On Sunday, 11 January 2015, the Central Bank published a consultation paper (CP91) on its proposed review of the Code of Conduct for Business Lending to Small and Medium Enterprises (SMEs). The Central Bank is proposing to replace the existing Code of Conduct for Business Lending to SMEs (Code) with regulations, to extend the scope of the regulations as compared with the Code and  to strengthen the protections available to SMEs in a number of areas.

The Code applies to regulated entities, excluding  credit  unions,  when  providing credit products to SMEs.  It sets out a number of protections for SMEs including in the following areas: applications for credit facilities;   declining/withdrawing   credit facilities;  financial  difficulties;  the  provision of  information;  and  handling  complaints.  The Code also sets out additional protections for “smaller enterprises” relating to the provision  of  information  and  advertisements. It became effective from 1 January 2012, replacing the previous Code of Conduct  which dated from 2009.

In its consultation paper, the Central Bank proposes replacing the Code with new regulations styled the Central Bank (Supervision and Enforcement) Act 2013 (Section 48(1)) Lending to Small and Medium Enterprises Regulations (Regulations). The Central Bank had been given the power in 2013 to transfer the legal basis of much of its supervision of the financial services industry from codes and other less formal rules to statutory instruments called “regulations”.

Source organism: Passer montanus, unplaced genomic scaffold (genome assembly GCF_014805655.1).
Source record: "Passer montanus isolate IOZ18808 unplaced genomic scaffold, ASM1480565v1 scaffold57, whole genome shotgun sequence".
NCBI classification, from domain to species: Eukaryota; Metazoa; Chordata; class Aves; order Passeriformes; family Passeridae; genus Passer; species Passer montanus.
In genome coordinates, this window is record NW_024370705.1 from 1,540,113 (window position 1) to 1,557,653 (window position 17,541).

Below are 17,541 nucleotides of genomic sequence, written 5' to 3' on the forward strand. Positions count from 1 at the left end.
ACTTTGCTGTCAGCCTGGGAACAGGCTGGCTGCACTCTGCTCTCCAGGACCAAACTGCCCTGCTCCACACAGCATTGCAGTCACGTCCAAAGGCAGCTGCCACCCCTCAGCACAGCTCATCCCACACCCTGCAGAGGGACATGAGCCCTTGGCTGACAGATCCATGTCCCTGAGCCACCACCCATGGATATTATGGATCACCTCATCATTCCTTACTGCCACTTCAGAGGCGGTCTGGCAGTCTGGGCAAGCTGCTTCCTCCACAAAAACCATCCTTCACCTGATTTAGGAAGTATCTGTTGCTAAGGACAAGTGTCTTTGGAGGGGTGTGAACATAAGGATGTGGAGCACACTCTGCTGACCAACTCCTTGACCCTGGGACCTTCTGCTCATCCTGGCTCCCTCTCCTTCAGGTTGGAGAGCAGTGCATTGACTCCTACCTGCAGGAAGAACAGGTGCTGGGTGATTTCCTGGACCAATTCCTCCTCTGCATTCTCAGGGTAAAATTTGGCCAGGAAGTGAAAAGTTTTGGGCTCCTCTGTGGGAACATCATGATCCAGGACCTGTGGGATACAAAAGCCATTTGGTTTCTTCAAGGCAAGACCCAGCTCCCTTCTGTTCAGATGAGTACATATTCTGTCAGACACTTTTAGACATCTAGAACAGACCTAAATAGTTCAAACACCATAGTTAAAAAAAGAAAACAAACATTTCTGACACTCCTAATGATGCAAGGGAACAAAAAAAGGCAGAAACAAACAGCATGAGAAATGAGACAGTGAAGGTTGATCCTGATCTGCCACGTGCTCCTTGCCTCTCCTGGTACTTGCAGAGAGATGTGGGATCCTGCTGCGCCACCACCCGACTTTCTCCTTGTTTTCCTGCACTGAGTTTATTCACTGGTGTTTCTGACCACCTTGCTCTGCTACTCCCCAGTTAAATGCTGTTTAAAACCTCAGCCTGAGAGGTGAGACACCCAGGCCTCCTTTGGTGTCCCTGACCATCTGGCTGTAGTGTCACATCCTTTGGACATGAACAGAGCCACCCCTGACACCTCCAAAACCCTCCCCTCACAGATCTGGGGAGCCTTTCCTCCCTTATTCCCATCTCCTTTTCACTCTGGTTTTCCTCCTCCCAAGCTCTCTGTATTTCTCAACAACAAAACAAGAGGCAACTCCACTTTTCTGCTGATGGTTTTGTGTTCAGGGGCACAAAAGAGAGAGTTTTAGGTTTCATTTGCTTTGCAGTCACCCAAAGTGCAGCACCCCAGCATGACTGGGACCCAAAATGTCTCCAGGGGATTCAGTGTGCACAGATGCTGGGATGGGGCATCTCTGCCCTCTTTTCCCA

The Central Bank is also proposing to include lending by credit unions in the scope of the Regulations although multi- lender credit and special purpose vehicles will be excluded from their scope as is the case under the Code. Business credit cards also fall within the scope of the proposed Regulations.

Overall, the proposed Regulations are considerably more detailed than the existing Code and “aim to be more supportive of borrowers and require lenders to be more interactive”. While the General Principles stipulated in the Code have been omitted from the Regulations, this is because they are already contained in the Consumer Protection Code 2012 (CPC). In contrast, the Regulations include several of the protections set out in the CPC relating to the provision of credit to personal consumers.

The Central Bank is proposing to strengthen the protection available to SMEs by:

  • requiring lenders to provide information on the credit application process and associated timelines;
  • introducing requirements to assess affordability;
  • requiring lenders to provide specific, written reasons for declining credit relating to the relevant credit application;
  • extending the appeals provisions to include decisions on declining or withdrawing credit and decisions regarding terms and conditions;
  • requiring lenders to provide information to the customer about Government supports available from or through the lender; the lender’s appeal process; and the complaints process; and
  • extending the additional protections currently offered to smaller enterprises to all SMEs.

The Central Bank is also considering whether to include the concept of “not co-operating” as set out in the Code of Conduct on Mortgage Arrears 2013, in the proposed SME Regulations.

The closing date for submissions on the Central Bank’s proposals is 13 April 2015. The consultation paper may be accessed here.